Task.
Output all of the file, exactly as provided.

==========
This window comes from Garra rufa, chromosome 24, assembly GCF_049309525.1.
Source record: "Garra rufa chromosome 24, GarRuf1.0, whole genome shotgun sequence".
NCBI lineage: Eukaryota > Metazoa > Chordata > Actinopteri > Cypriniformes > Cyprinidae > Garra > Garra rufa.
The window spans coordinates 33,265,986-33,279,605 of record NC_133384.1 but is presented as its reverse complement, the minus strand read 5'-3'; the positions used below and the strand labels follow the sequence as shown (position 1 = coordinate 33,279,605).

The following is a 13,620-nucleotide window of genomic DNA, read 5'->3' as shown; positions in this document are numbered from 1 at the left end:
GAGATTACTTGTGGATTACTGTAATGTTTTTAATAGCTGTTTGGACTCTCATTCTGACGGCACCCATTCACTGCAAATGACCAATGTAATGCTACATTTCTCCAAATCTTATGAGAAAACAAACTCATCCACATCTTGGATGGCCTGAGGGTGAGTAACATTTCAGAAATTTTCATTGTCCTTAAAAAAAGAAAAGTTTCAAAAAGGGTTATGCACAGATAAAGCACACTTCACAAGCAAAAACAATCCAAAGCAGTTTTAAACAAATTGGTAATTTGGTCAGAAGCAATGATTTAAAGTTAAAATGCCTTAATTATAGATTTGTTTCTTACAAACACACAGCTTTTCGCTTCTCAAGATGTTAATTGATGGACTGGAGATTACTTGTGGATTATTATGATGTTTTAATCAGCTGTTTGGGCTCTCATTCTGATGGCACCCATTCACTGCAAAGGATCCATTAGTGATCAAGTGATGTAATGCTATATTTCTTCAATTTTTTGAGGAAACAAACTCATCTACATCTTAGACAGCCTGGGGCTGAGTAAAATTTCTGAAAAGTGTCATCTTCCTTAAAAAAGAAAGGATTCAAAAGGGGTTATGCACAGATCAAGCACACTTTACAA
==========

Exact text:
This window comes from Garra rufa, chromosome 24, assembly GCF_049309525.1.
Source record: "Garra rufa chromosome 24, GarRuf1.0, whole genome shotgun sequence".
NCBI lineage: Eukaryota > Metazoa > Chordata > Actinopteri > Cypriniformes > Cyprinidae > Garra > Garra rufa.
The window spans coordinates 33,265,986-33,279,605 of record NC_133384.1 but is presented as its reverse complement, the minus strand read 5'-3'; the positions used below and the strand labels follow the sequence as shown (position 1 = coordinate 33,279,605).

The following is a 13,620-nucleotide window of genomic DNA, read 5'->3' as shown; positions in this document are numbered from 1 at the left end:
GAGATTACTTGTGGATTACTGTAATGTTTTTAATAGCTGTTTGGACTCTCATTCTGACGGCACCCATTCACTGCAAATGACCAATGTAATGCTACATTTCTCCAAATCTTATGAGAAAACAAACTCATCCACATCTTGGATGGCCTGAGGGTGAGTAACATTTCAGAAATTTTCATTGTCCTTAAAAAAAGAAAAGTTTCAAAAAGGGTTATGCACAGATAAAGCACACTTCACAAGCAAAAACAATCCAAAGCAGTTTTAAACAAATTGGTAATTTGGTCAGAAGCAATGATTTAAAGTTAAAATGCCTTAATTATAGATTTGTTTCTTACAAACACACAGCTTTTCGCTTCTCAAGATGTTAATTGATGGACTGGAGATTACTTGTGGATTATTATGATGTTTTAATCAGCTGTTTGGGCTCTCATTCTGATGGCACCCATTCACTGCAAAGGATCCATTAGTGATCAAGTGATGTAATGCTATATTTCTTCAATTTTTTGAGGAAACAAACTCATCTACATCTTAGACAGCCTGGGGCTGAGTAAAATTTCTGAAAAGTGTCATCTTCCTTAAAAAAGAAAGGATTCAAAAGGGGTTATGCACAGATCAAGCACACTTTACAA